Here’s a good question to use as an Icebreaker, or as a chance for friends to get to know one another better if everyone feels safe in the group. What lie have you believed and when did you discover it wasn’t true?
Most people have stories of such things from childhood, but the problem of believing lies is not limited to childhood. Chances are good we all believe some lies or partial truths right now, regardless of age or maturity or level of education or love of the truth. We are fallen people (and so prone to falsehood) and finite as well (and so unable to know exhaustively). This does not suggest either complacency or just giving up—neither option is appropriate for the follower of Jesus who identified himself not merely as truthful, but as Truth. Faithfulness to him includes being a passionate truth seeker, embracing integrity, eschewing lies, and humbly loving one another in truth. In other words, one mark of a true disciple is to demonstrate a life-giving epistemology in all our thinking and believing. At such a time as we are living in, we would be wise to review what that looks like.
Believing lies may be ubiquitous in a fallen, finite world, but it always extracts a cost. The truth sets free, lies enslave; truth causes flourishing, lies diminish. Each time we embrace a lie—for whatever reason—something inside us dies a little, withdrawing into the shadows instead of subsisting in the light.
We may not be aware of the toll the cost extracts from us. And then, sometimes we are, like when a lie we’ve accepted is revealed as deception and the liar shown to be untrustworthy. Depending on what the lie involved and who the liar is, the revelation can be a confirmation of what we suspected or a shock that feels like a kick in the stomach. And when we continue to believe the lie, embracing untrue ideas, refusing to listen to reason or to adequately examine the evidence, we align ourselves with the father of lies (John 8:44) who seeks to devour our souls (1 Peter 5:8). Truth and lies shape our minds and hearts. This shaping either helps us flourish as persons made in God’s image or serves to undermine the direction of our lives, the prudence of our souls, and the deepest loves of our hearts.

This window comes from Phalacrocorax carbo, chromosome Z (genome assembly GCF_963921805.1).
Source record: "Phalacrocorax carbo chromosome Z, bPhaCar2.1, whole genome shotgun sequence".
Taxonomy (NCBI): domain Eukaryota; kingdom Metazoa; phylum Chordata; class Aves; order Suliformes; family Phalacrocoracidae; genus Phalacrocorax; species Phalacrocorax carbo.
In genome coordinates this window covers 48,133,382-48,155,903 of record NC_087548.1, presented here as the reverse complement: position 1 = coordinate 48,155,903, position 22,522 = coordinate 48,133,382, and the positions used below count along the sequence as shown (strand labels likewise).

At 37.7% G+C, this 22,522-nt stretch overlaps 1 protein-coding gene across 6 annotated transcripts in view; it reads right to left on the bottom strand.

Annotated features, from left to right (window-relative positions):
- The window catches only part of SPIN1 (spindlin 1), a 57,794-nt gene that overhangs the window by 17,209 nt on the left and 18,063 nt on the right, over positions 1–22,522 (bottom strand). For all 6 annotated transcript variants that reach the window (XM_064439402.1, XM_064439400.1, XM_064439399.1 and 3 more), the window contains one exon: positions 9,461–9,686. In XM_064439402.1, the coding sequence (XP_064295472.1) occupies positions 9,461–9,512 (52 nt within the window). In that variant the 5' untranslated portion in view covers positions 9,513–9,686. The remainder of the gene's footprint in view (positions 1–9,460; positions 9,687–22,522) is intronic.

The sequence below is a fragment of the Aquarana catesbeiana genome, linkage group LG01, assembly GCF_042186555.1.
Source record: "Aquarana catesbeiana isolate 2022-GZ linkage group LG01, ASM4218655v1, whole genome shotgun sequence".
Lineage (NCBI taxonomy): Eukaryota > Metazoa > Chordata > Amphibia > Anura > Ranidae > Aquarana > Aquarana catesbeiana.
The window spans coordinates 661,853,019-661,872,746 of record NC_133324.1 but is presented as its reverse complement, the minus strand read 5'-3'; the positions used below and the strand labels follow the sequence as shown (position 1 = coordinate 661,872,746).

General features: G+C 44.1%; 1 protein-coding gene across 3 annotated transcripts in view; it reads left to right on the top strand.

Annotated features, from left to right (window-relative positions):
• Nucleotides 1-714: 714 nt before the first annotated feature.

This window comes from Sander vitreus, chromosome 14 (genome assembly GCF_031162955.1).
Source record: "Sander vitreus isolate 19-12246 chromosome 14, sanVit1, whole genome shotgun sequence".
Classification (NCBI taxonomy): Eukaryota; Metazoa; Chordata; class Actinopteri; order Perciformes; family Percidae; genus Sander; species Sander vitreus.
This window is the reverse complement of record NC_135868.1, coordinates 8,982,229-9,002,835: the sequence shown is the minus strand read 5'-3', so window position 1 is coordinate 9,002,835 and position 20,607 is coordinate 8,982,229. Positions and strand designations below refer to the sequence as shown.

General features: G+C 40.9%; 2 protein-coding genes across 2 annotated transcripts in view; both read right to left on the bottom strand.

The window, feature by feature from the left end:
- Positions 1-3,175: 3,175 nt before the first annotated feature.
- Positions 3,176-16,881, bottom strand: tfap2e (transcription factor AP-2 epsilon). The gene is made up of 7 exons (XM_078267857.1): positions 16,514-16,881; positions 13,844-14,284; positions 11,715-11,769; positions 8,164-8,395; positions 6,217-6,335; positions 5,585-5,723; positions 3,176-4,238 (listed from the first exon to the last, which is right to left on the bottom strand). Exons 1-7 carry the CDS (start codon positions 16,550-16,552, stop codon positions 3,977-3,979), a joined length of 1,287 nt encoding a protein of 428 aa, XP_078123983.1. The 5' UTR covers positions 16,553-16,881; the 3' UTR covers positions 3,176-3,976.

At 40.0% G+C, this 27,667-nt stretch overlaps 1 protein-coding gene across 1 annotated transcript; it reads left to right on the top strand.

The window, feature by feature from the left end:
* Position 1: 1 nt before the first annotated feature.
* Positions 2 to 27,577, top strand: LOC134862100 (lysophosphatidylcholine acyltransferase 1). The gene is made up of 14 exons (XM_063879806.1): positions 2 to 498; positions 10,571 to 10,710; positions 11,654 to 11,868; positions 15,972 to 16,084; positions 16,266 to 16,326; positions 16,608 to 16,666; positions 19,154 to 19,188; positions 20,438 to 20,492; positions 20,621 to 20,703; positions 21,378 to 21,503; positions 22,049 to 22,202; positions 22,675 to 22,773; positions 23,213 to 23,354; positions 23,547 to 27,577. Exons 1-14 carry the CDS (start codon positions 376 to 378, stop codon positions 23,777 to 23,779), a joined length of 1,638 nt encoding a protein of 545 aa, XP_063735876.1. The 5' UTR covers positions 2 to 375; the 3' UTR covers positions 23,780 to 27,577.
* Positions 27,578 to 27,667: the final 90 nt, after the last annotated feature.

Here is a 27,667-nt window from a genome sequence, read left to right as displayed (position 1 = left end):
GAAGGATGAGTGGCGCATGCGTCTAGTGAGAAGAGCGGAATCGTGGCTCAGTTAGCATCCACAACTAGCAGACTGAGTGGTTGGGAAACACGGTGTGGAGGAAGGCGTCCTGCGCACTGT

Who told us the lie can be significant. I grew up in a family and fundamentalist sect that taught that “spiritual” activities were inherently better than “secular” ones. Reading the Bible, for example, was more pleasing to God than reading a novel; witnessing was more significant than cooking a meal; being a missionary was of greater eternal value than being a carpenter or an artist. “When Christ returned,” I remember my father asking, “would you rather be found leading someone to Christ or making donuts—something no one actually needs!?” This heretical teaching is all I heard growing up, and so I believed it until my teens. I still remember the sense of relief, freedom, and joy that swept over me when Francis Schaeffer explained how this wasn’t what the Bible taught and should be rejected as untrue. There is no secular / spiritual dichotomy because Jesus Christ is Lord of all.
Marilyn Chandler McEntyre argues we must be serious about Caring for Words in a Culture of Lies (2009).